Monday, May 7, 2007

The Stories Julian Tells By: Ann Cameron

Cameron, A. (1981). The Stories Julian Tells. Random House.

This chapter book is part of a type of series where the author Ann Cameron has written this first book about Julian, and has written a sequel entitled More Stories Julian Tells. Then, she has also written about Julian’s little brother in Stories Huey Tells, and then in its own sequel More Stories Huey Tells. Additional books have been written with Julian as the central character, such as Julian, Dream Doctor, and Julian, Secret Agent. In the last chapter of this Julian book, we are introduced to Gloria, who has her own collection of books that Cameron has her as a star in. In this first book about Julian, there are six chapters in which Julian gets into mischief, with his trusty younger brother Huey falling victim to his big brother’s convincing more than once.

I liked the styling of language that Cameron used to have Julian describe to the reader his father: “When he laughs, the sun laughs in the windowpanes. When he thinks, you can almost see his thoughts sitting on all the tables and chairs. When he is angry, me and my little brother, Huey, shiver to the bottom of our shoes.” (p. 2) Despite being a shorter, easy chapter book, Cameron still provides solid description that is concise but still paints a specific picture of visuals and actions, involving your senses while you watch the story play out in your imagination.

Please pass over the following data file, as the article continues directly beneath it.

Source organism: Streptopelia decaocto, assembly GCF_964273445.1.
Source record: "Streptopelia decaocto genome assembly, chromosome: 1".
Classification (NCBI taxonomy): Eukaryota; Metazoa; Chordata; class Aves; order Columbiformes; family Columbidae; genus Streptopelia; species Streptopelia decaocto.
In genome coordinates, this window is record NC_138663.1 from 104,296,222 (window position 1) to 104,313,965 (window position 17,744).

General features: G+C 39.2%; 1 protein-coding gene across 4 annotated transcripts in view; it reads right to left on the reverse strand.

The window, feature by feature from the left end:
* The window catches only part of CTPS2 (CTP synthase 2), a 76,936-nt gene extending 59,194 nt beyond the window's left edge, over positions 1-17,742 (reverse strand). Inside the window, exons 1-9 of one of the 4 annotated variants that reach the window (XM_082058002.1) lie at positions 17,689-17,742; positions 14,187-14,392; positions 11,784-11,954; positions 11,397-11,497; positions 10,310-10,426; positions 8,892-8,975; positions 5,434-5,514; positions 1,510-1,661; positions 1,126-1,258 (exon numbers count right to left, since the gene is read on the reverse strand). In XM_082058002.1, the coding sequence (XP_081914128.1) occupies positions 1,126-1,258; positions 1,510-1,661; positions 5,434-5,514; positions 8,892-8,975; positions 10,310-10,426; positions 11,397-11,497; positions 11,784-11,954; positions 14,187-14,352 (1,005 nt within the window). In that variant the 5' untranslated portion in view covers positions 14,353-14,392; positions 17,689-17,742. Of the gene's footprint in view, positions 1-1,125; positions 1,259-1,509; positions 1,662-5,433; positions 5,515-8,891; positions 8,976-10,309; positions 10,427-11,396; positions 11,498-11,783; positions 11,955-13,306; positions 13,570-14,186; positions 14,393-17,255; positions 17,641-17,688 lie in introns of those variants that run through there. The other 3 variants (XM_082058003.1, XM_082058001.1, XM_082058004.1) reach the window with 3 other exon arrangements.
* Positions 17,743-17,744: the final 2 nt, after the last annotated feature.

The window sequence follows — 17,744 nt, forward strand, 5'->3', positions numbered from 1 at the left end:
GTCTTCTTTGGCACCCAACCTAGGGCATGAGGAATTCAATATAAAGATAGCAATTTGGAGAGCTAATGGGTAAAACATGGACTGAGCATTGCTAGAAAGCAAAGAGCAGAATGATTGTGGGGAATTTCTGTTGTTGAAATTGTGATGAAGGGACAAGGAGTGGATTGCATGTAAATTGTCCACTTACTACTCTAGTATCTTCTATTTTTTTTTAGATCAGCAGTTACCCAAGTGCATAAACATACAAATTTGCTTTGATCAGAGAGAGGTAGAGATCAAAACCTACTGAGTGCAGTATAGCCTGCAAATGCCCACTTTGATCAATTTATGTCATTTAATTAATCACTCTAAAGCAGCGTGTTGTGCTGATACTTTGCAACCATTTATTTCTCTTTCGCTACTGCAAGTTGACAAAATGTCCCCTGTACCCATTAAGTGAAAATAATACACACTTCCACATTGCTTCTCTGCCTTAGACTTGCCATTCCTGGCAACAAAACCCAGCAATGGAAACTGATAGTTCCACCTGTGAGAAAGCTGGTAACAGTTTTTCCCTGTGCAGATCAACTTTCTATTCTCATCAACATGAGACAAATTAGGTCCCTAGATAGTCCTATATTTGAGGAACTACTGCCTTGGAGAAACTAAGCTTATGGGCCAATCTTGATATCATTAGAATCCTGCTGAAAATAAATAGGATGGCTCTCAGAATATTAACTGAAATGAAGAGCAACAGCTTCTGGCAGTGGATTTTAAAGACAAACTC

One bit of mischief the two of them get into in the book is that they dive into eating pudding that tasted like “a whole raft of lemons. It takes like a night on the sea.” Their father had made it for their mother for when she got home, but they couldn’t resist tasting uncontrollably while their father napped. Julian, as the older sibling, had instigated it all by egging on his brother to start. As a result, they got a “beating and a whipping.” However, what they mean is that they had to make a brand new batch under their father’s direction, beating eggs and whipping the mixer with a beater. They, of course, learn a valuable lesson – listen to what your parents say, and stay out of the dreamy lemon pudding!

It’s clear that throughout all of the stories, classic moments of older versus younger sibling and childhood blunders leading to lessons learned reign, giving the reader a laugh and many moments to make self-to-text connections to!

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